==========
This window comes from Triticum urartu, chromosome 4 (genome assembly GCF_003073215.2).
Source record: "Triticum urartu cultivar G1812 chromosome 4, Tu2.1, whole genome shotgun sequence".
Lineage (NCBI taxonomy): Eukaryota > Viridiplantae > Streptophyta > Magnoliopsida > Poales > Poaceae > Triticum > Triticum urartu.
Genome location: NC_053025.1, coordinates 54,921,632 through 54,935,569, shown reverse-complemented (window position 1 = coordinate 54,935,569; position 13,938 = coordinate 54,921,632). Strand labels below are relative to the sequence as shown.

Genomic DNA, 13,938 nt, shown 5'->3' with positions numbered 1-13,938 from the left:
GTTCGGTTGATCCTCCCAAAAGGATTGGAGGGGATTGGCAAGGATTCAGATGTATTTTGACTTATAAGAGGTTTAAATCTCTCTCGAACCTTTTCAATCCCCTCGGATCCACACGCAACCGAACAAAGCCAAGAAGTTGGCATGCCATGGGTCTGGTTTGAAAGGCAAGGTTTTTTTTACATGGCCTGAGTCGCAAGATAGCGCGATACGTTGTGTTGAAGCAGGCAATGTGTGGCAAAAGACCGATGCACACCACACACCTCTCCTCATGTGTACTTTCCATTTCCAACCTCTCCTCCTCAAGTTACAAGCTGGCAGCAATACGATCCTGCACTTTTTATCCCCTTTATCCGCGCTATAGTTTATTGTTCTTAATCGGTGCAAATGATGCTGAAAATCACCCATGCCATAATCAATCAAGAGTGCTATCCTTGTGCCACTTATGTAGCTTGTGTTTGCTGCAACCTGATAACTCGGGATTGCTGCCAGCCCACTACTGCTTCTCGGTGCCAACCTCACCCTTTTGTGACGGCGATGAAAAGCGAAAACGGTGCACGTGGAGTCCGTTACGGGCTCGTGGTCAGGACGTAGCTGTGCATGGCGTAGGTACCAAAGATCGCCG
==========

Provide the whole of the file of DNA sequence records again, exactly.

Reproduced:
This window comes from Triticum urartu, chromosome 4 (genome assembly GCF_003073215.2).
Source record: "Triticum urartu cultivar G1812 chromosome 4, Tu2.1, whole genome shotgun sequence".
Lineage (NCBI taxonomy): Eukaryota > Viridiplantae > Streptophyta > Magnoliopsida > Poales > Poaceae > Triticum > Triticum urartu.
Genome location: NC_053025.1, coordinates 54,921,632 through 54,935,569, shown reverse-complemented (window position 1 = coordinate 54,935,569; position 13,938 = coordinate 54,921,632). Strand labels below are relative to the sequence as shown.

Genomic DNA, 13,938 nt, shown 5'->3' with positions numbered 1-13,938 from the left:
GTTCGGTTGATCCTCCCAAAAGGATTGGAGGGGATTGGCAAGGATTCAGATGTATTTTGACTTATAAGAGGTTTAAATCTCTCTCGAACCTTTTCAATCCCCTCGGATCCACACGCAACCGAACAAAGCCAAGAAGTTGGCATGCCATGGGTCTGGTTTGAAAGGCAAGGTTTTTTTTACATGGCCTGAGTCGCAAGATAGCGCGATACGTTGTGTTGAAGCAGGCAATGTGTGGCAAAAGACCGATGCACACCACACACCTCTCCTCATGTGTACTTTCCATTTCCAACCTCTCCTCCTCAAGTTACAAGCTGGCAGCAATACGATCCTGCACTTTTTATCCCCTTTATCCGCGCTATAGTTTATTGTTCTTAATCGGTGCAAATGATGCTGAAAATCACCCATGCCATAATCAATCAAGAGTGCTATCCTTGTGCCACTTATGTAGCTTGTGTTTGCTGCAACCTGATAACTCGGGATTGCTGCCAGCCCACTACTGCTTCTCGGTGCCAACCTCACCCTTTTGTGACGGCGATGAAAAGCGAAAACGGTGCACGTGGAGTCCGTTACGGGCTCGTGGTCAGGACGTAGCTGTGCATGGCGTAGGTACCAAAGATCGCCG